It recently occurred to me that I’ve become one of those “we” people. You know, the people who can no longer formulate a sentence in the first person singular to describe any and all of their actions here on earth? It’s symptomatic of being in a relationship – not just any relationship – but one in which both parties have lost relatively all autonomy and must (even though I swear it feels natural) do everything together.
Single people bemoan “we” people. I remember being single Justine (when wasn’t I single Justine?), rolling my eyes so far back into my skull when a girlfriend, at 23 years old, had the audacity to text me saying she had to cancel our evening plans because “we got asked to babysit his niece tonight.” Really, I’m sure it takes two people to babysit a 7-year old. I mean, they weren’t even living together. She was going to drive downtown from Woodbridge to his place and watch his niece in a “we” sort of power play instead of hanging out with me.
You see? Bemoan THAT SHIT.
Now that I’m a “we” person, too, I can still say, yo girl, you were way too young to be “we-ing” at 23 – or maybe I’m still bitter because I spent that night alone, just me myself and I, watching reruns of Cheaters, texting marginally tolerable guys I swapped numbers with at nightclubs, shopping malls, deli meat counters (true story), seeing if anyone would want to pretend to be a “we” with me for just one night.
Being a “we” person when you’re thirty has a totally different ring to it. It’s more like, I can’t do anything alone anymore because the prospect of getting older and dying (I think about dying at least twice a day now since turning thirty) is all too much to bear so I must piggyback my existence onto someone else’s just to be safe. In the face of mortality, it is indeed strength in numbers.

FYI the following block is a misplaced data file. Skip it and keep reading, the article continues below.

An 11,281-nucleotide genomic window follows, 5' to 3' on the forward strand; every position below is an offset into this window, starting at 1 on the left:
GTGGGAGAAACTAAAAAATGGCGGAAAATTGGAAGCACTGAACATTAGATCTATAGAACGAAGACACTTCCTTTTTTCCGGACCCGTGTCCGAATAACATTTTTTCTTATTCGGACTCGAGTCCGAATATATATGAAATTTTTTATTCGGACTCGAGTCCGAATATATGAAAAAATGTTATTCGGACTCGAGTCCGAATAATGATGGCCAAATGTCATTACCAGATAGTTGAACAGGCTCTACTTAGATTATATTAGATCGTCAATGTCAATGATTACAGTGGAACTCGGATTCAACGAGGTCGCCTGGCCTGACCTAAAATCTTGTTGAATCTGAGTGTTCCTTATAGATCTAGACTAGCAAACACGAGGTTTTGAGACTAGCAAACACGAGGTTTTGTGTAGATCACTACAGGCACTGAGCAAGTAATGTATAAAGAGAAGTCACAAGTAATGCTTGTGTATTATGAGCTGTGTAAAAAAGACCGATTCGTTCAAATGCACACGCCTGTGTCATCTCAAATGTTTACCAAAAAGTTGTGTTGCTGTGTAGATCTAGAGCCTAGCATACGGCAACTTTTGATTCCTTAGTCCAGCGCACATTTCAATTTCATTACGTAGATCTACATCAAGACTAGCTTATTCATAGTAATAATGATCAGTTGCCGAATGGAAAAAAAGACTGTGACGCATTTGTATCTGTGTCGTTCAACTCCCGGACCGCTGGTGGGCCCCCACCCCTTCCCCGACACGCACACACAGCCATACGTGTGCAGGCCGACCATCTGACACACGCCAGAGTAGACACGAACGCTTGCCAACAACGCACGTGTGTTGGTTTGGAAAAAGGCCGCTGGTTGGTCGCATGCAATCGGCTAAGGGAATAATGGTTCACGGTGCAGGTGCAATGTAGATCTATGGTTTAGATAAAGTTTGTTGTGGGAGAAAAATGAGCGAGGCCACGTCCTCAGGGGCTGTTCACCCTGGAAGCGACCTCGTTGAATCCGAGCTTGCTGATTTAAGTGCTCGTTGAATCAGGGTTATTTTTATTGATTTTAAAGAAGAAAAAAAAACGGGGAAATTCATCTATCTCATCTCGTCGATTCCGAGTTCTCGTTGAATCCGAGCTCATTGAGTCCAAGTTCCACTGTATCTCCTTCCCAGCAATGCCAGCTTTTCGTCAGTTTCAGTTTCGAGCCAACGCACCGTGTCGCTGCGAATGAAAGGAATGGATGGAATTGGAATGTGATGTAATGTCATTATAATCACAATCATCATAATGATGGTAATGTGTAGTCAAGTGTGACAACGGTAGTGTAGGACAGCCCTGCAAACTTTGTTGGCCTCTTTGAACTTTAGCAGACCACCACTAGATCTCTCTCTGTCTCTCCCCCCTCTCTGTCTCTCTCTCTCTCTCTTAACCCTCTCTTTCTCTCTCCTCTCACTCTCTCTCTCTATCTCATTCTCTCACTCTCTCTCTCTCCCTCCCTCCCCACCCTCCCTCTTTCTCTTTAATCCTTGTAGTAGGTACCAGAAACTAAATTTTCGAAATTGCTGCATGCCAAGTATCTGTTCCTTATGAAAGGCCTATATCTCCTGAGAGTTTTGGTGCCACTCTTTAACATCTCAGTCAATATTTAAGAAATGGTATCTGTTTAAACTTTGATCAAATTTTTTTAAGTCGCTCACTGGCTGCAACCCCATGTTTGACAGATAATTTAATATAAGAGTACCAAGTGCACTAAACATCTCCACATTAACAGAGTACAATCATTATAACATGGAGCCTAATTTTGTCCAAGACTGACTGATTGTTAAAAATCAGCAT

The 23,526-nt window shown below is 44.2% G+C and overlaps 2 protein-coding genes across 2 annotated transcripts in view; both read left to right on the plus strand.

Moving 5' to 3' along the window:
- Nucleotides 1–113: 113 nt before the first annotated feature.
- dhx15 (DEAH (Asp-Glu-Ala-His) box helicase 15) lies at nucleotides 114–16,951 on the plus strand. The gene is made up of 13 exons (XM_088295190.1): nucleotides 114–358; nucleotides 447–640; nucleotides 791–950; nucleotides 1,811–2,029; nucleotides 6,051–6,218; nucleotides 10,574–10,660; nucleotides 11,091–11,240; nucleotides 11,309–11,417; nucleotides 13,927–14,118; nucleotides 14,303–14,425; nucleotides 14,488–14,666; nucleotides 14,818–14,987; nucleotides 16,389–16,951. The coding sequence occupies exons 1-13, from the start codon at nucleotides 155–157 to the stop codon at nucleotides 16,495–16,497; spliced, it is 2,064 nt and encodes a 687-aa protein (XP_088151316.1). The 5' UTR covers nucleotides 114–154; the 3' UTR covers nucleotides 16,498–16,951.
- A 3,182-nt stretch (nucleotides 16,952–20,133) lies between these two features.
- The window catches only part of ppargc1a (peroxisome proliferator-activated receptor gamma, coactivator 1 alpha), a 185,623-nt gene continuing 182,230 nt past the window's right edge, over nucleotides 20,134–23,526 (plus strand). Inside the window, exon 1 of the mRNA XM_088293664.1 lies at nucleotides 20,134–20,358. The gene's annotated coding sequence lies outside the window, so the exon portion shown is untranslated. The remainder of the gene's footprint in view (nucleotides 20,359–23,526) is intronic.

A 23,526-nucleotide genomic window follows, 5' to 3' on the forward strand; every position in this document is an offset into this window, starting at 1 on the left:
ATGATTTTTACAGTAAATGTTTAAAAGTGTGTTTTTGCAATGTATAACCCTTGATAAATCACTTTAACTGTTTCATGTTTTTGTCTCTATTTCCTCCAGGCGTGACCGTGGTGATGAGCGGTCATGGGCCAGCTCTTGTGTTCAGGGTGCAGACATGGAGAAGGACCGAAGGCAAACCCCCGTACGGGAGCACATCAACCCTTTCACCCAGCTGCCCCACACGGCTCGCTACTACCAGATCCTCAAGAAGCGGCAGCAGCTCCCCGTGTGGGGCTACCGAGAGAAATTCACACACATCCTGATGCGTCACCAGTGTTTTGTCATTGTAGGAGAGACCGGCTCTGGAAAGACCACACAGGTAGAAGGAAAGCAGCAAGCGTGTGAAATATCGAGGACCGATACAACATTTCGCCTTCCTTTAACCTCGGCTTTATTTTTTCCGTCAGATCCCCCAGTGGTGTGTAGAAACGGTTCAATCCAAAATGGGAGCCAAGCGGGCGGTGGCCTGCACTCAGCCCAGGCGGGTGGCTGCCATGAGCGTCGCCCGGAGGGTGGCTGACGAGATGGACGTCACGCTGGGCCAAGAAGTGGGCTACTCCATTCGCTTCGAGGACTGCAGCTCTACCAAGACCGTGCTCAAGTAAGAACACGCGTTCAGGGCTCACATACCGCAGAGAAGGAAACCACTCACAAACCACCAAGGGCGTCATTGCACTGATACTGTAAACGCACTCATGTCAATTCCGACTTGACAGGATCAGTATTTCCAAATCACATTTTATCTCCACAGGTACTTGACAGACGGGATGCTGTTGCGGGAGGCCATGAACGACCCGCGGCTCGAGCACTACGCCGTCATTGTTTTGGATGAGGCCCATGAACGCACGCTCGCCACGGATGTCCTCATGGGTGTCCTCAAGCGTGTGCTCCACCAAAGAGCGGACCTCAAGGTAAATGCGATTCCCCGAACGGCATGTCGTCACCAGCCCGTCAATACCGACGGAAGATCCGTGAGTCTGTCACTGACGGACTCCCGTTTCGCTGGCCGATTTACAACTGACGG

There is, however, a downside to being a “we” person. Sure, the other person’s happiness is your happiness. The other person’s youth is your youth. The other person’s mistakes, lack of discipline, scheduling penchant, bad driving, indigestion – well, those are all yours, too. Welcome to the “we” club: where you both grow out your bangs together.
As I thought about this more, I made a list of instances when I’ve unfortunately roped my boyfriend into my schemes and abused the “we” factor.
- “I’m growing out my bangs” vs. “We’re growing out our bangs”: He told me not to do it and I went against his will. The bangs have since been a point of contention, a signifier of internal strife. We have both suffered. And so, we will both grow them out, together.
- “I’m making homemade sauce today” vs. “We’re making homemade sauce today”: Obviously any time I get it into my head to cook, I force him to also take the day off and drive me around to get groceries, chop up vegetables (even though his technique irritates me), wash plates, knives and pots as I go and then make him sing my praises minimum ten times throughout the meal. And then make him do the dishes. I love cooking.
- “Netflix and Chill” vs. “Netflix and Chill”: Thou shalt not put on Netflix without the other person’s consent. Thou shalt not start shows without the other. Thou shalt not watch a new episode of Downton Abbey without the other. You shalt pause that shit when I have to go to the bathroom.
- “I’m pregnant” vs. “We’re pregnant”: I have to throw in a subliminal message now and then.
- “I’m training for a half-marathon” vs. “We’re training for a half-marathon”: That was a fun time, wasn’t it, babe. I decided to sign up for a half-marathon and poor Alex all of a sudden became a running coach, chiropractor, life coach, shoulder to cry on, paramedic, punching bag, recovery smoothie-maker, coconut water procurer, RMT, the wind beneath my wings. Followed by us swearing to never sign up for a race ever again. (Well, more me swearing it with a gun to my head).
- “I’m a morning person” vs. “We’re morning people”: Sorry, if one person in the relationship is a morning person and the other is not, the night owl must assimilate to the morning person’s schedule. Like, how can we be a “we” if my better half spends the majority of the day in bed?
- “I have food poisoning” vs. “We have food poisoning”: Because I couldn’t finish an undercooked burger and Adam & Eve’d him to eat the rest. Actually, any time I’m feeling sick he likes to take the opportunity to become an equally-as-sick victim. You want to see a grown man experience phantom period cramps? Come to my house.
- “I’m writing an embarrassing blog post” vs. “We’re writing an embarrassing blog post”: Today’s post. Because I’m a ride or die kinda girl.